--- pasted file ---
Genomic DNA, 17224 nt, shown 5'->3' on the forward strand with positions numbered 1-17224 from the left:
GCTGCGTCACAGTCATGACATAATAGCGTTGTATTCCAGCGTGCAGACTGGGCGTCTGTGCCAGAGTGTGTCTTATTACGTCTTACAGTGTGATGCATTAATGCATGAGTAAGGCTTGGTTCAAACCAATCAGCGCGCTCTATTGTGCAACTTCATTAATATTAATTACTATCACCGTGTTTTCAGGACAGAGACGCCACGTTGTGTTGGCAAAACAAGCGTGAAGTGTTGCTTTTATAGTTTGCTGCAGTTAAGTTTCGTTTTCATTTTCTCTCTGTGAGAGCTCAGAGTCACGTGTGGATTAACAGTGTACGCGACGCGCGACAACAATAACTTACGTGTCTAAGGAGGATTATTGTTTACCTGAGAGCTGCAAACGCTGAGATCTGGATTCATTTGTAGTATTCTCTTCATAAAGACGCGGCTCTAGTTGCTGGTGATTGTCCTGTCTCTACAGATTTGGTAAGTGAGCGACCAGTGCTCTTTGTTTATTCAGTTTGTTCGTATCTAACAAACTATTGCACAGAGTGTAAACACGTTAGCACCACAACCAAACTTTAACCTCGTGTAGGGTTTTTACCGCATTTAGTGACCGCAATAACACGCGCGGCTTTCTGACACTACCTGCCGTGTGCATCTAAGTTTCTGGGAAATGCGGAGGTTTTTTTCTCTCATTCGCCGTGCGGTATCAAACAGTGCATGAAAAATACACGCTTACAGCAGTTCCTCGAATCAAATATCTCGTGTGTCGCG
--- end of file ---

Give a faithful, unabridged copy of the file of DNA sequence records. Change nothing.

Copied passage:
Genomic DNA, 17224 nt, shown 5'->3' on the forward strand with positions numbered 1-17224 from the left:
GCTGCGTCACAGTCATGACATAATAGCGTTGTATTCCAGCGTGCAGACTGGGCGTCTGTGCCAGAGTGTGTCTTATTACGTCTTACAGTGTGATGCATTAATGCATGAGTAAGGCTTGGTTCAAACCAATCAGCGCGCTCTATTGTGCAACTTCATTAATATTAATTACTATCACCGTGTTTTCAGGACAGAGACGCCACGTTGTGTTGGCAAAACAAGCGTGAAGTGTTGCTTTTATAGTTTGCTGCAGTTAAGTTTCGTTTTCATTTTCTCTCTGTGAGAGCTCAGAGTCACGTGTGGATTAACAGTGTACGCGACGCGCGACAACAATAACTTACGTGTCTAAGGAGGATTATTGTTTACCTGAGAGCTGCAAACGCTGAGATCTGGATTCATTTGTAGTATTCTCTTCATAAAGACGCGGCTCTAGTTGCTGGTGATTGTCCTGTCTCTACAGATTTGGTAAGTGAGCGACCAGTGCTCTTTGTTTATTCAGTTTGTTCGTATCTAACAAACTATTGCACAGAGTGTAAACACGTTAGCACCACAACCAAACTTTAACCTCGTGTAGGGTTTTTACCGCATTTAGTGACCGCAATAACACGCGCGGCTTTCTGACACTACCTGCCGTGTGCATCTAAGTTTCTGGGAAATGCGGAGGTTTTTTTCTCTCATTCGCCGTGCGGTATCAAACAGTGCATGAAAAATACACGCTTACAGCAGTTCCTCGAATCAAATATCTCGTGTGTCGCG